In many communities the stool of infants is considered harmless. However, infants are frequently infected with enteric pathogens and their stool are actually an important source of infection for others. This is true both of infants with diarrhea and for infants with other fecal-associated infection.
Fecal Flora of Infants
For normally health infants, the microbial population of feces is high. The numbers of aerobic and anaerobic bacteria reach as high as 10 /g weight. The composition of fecal flora in healthy infants consists of approximately 20 genera and 100 species to include:
- Bifidobacterium breve
- Closstridium paraputrificum
- C. perfringens
- Bacillus subtilis
- Lactobacillus acidophilus
- Escherichia coli
- Streptococcus bovis
- Pseudomonas aeruginosa, etc.
The presence of bacterial overgrowth and a quantitative and qualitative alteration of intestinal / fecal microflora is an important factor for the severity and persistence of the diarrhea and other fecal-associated infections.
Diarrhea is very common and can be life-threatening because of the dehydration and malnutrition it causes when untreated. Diarrhea is the second most frequent cause of death in children after pneumonia. It claims the lives of more than 2,000,000 children each year worldwide.
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About 10% of diarhea episodes in children less than 5 years of age have visible blood in the stool, and these account for about 15% of diarrhea-associated deaths in this age group worldwide. Compared with watery diarrhea, bloody diarrhea usually lasts longer, is associated with more complications, is more likely to adversely affect a child’s growth, and has a higher case fatality rate.
Rotavirus infections are the most common cause of severe gastroenteritis among infants and young children worldwide. Other common diarrheal diseases and illness include:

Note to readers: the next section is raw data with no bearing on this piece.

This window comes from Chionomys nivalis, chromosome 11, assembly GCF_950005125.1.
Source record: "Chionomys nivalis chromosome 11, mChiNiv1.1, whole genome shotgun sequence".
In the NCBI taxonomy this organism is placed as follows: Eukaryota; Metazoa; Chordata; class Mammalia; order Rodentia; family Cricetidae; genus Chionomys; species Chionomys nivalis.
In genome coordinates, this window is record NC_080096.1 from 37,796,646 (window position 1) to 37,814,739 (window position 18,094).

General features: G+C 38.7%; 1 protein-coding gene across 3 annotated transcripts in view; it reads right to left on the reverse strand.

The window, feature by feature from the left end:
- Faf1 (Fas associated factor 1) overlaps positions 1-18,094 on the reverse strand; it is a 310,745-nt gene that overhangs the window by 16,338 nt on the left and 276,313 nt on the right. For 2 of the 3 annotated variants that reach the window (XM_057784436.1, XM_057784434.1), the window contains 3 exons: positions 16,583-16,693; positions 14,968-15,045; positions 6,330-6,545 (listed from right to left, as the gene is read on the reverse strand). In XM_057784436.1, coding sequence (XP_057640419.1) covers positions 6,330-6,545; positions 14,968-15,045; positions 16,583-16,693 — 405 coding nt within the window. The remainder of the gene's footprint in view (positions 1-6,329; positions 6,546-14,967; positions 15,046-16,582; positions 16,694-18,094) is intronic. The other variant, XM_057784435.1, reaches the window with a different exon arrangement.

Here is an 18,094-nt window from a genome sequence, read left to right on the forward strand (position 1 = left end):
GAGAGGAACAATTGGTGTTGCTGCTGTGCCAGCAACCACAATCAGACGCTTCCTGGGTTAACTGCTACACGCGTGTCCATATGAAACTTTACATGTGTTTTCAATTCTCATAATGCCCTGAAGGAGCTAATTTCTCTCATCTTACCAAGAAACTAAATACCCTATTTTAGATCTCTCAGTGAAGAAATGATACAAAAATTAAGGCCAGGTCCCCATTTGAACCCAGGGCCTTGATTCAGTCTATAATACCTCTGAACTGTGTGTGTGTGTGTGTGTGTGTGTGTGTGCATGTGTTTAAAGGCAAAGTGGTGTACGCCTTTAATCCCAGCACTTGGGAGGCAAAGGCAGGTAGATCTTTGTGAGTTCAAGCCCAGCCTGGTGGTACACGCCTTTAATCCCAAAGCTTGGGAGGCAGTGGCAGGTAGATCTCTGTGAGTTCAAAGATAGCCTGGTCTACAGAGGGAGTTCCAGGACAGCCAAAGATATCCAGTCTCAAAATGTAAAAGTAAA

- Cholera caused by Vibrio cholerae
- Giardiasis caused by Giardid lamblia
- Cryptosporidiosis caused by Cryptosporidium parvum
Enteroaggreative Escherica coli (EAEC), an increasingly recognized cause of diarrhea in developing countries, has been particularly associated with persistent diarrhea (more than 14 days), a major cause of illness and death.
A number of interventions have been proposed for preventing diarrhea in young children and infants. Most of which involve measures related to infant feeding practises, personal hygiene, cleanliness of food, provision of safe water, safe disposal of feces, and immunization. For example, studies in Bangladesh have shown that safe disposal of young children, handwashing with soap and water before handling food, and handpump-water use for drinking and washing significantly reduced the diarrhea incidence in children in aged 6-23 months, compared to children living n households where none or only one of these practises was observed. As another example, Baltazar and Solon studied the relationship of disposal of feces of children under two years old and diarrheal incidence from a clinical-based case-control study in the Philippines. The results of this study showed that unsanitary disposal of young children’s stools was associated with an increase in clinically diagnose diarrhea and also in increase in pathogen-positive diarrhea relative to those who were following sanitary practises.
Hepatitis A is an infection of the liver caused by the hepatitis A virus (HAV). Young children and infants often have no symptoms or very mild symptoms of disease.
Adults and older children are more likely to have typical symptoms, which include fever, loss of appetite nausea, diarrhea, and generally ill feeling (malaise). The skin and whites of the eyes take on a yellow color (jaundice). Importantly, a person who has no symptoms can still be infectious to others.